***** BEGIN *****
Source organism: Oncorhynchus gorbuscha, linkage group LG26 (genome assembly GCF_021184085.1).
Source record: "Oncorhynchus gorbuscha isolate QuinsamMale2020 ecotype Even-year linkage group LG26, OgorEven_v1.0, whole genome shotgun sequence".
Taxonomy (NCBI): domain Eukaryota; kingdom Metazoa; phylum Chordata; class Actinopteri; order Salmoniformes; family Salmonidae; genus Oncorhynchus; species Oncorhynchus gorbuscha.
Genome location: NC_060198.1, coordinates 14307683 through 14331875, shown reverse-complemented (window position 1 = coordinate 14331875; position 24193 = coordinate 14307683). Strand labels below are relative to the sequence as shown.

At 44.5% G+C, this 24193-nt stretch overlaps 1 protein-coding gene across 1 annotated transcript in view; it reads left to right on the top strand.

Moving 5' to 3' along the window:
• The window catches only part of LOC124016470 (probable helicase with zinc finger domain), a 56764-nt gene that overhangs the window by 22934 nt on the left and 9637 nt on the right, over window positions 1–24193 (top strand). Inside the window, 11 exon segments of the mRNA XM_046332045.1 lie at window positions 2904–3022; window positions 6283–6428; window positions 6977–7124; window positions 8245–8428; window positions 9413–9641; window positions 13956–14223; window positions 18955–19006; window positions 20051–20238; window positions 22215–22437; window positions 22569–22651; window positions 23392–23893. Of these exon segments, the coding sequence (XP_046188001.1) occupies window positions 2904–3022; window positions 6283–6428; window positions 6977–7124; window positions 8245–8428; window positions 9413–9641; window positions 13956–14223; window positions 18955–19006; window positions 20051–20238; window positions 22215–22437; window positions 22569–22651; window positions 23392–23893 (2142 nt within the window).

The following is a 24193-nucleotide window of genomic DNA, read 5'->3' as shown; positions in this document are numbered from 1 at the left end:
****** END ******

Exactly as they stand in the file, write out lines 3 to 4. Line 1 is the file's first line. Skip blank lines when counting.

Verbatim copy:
Taxonomy (NCBI): domain Eukaryota; kingdom Metazoa; phylum Chordata; class Actinopteri; order Salmoniformes; family Salmonidae; genus Oncorhynchus; species Oncorhynchus gorbuscha.
Genome location: NC_060198.1, coordinates 14307683 through 14331875, shown reverse-complemented (window position 1 = coordinate 14331875; position 24193 = coordinate 14307683). Strand labels below are relative to the sequence as shown.